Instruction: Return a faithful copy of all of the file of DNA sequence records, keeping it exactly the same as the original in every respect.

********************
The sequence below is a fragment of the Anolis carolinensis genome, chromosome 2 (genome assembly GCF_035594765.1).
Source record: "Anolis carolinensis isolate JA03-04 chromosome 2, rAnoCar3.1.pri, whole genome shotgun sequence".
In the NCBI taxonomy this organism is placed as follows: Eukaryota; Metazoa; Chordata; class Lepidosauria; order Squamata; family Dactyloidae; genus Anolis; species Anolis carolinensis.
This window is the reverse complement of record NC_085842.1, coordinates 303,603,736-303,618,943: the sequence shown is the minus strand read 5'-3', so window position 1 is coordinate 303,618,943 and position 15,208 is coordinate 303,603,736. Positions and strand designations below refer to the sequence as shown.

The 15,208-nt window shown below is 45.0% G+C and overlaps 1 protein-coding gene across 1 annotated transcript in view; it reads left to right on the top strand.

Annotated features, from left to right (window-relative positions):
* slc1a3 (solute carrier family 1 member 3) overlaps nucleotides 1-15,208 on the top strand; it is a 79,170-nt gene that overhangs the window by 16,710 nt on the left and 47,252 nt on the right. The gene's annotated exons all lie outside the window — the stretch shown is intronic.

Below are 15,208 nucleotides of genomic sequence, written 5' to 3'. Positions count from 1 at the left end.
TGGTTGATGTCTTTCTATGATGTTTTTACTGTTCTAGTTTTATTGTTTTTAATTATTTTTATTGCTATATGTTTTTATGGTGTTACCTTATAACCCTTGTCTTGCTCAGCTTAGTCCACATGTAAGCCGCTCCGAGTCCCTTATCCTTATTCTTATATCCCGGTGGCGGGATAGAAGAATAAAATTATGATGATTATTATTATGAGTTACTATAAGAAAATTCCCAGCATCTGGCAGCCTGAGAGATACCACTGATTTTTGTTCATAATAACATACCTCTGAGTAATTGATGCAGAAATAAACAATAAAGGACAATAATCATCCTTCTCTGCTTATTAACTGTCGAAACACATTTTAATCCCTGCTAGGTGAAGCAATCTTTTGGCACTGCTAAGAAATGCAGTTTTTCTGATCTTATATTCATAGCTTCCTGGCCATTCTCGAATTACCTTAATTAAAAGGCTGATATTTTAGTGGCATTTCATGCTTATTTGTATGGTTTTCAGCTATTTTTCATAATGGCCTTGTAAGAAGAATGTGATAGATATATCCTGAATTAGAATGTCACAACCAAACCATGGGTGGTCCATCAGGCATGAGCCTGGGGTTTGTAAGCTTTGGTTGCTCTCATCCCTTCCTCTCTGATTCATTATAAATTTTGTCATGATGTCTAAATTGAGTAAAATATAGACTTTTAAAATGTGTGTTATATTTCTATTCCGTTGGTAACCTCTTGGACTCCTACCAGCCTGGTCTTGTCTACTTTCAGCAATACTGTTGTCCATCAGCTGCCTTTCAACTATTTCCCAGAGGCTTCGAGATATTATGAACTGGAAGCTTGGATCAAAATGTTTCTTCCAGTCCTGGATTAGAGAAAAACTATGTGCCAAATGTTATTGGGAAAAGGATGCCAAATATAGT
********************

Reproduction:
The sequence below is a fragment of the Anolis carolinensis genome, chromosome 2 (genome assembly GCF_035594765.1).
Source record: "Anolis carolinensis isolate JA03-04 chromosome 2, rAnoCar3.1.pri, whole genome shotgun sequence".
In the NCBI taxonomy this organism is placed as follows: Eukaryota; Metazoa; Chordata; class Lepidosauria; order Squamata; family Dactyloidae; genus Anolis; species Anolis carolinensis.
This window is the reverse complement of record NC_085842.1, coordinates 303,603,736-303,618,943: the sequence shown is the minus strand read 5'-3', so window position 1 is coordinate 303,618,943 and position 15,208 is coordinate 303,603,736. Positions and strand designations below refer to the sequence as shown.

The 15,208-nt window shown below is 45.0% G+C and overlaps 1 protein-coding gene across 1 annotated transcript in view; it reads left to right on the top strand.

Annotated features, from left to right (window-relative positions):
* slc1a3 (solute carrier family 1 member 3) overlaps nucleotides 1-15,208 on the top strand; it is a 79,170-nt gene that overhangs the window by 16,710 nt on the left and 47,252 nt on the right. The gene's annotated exons all lie outside the window — the stretch shown is intronic.

Below are 15,208 nucleotides of genomic sequence, written 5' to 3'. Positions count from 1 at the left end.
TGGTTGATGTCTTTCTATGATGTTTTTACTGTTCTAGTTTTATTGTTTTTAATTATTTTTATTGCTATATGTTTTTATGGTGTTACCTTATAACCCTTGTCTTGCTCAGCTTAGTCCACATGTAAGCCGCTCCGAGTCCCTTATCCTTATTCTTATATCCCGGTGGCGGGATAGAAGAATAAAATTATGATGATTATTATTATGAGTTACTATAAGAAAATTCCCAGCATCTGGCAGCCTGAGAGATACCACTGATTTTTGTTCATAATAACATACCTCTGAGTAATTGATGCAGAAATAAACAATAAAGGACAATAATCATCCTTCTCTGCTTATTAACTGTCGAAACACATTTTAATCCCTGCTAGGTGAAGCAATCTTTTGGCACTGCTAAGAAATGCAGTTTTTCTGATCTTATATTCATAGCTTCCTGGCCATTCTCGAATTACCTTAATTAAAAGGCTGATATTTTAGTGGCATTTCATGCTTATTTGTATGGTTTTCAGCTATTTTTCATAATGGCCTTGTAAGAAGAATGTGATAGATATATCCTGAATTAGAATGTCACAACCAAACCATGGGTGGTCCATCAGGCATGAGCCTGGGGTTTGTAAGCTTTGGTTGCTCTCATCCCTTCCTCTCTGATTCATTATAAATTTTGTCATGATGTCTAAATTGAGTAAAATATAGACTTTTAAAATGTGTGTTATATTTCTATTCCGTTGGTAACCTCTTGGACTCCTACCAGCCTGGTCTTGTCTACTTTCAGCAATACTGTTGTCCATCAGCTGCCTTTCAACTATTTCCCAGAGGCTTCGAGATATTATGAACTGGAAGCTTGGATCAAAATGTTTCTTCCAGTCCTGGATTAGAGAAAAACTATGTGCCAAATGTTATTGGGAAAAGGATGCCAAATATAGT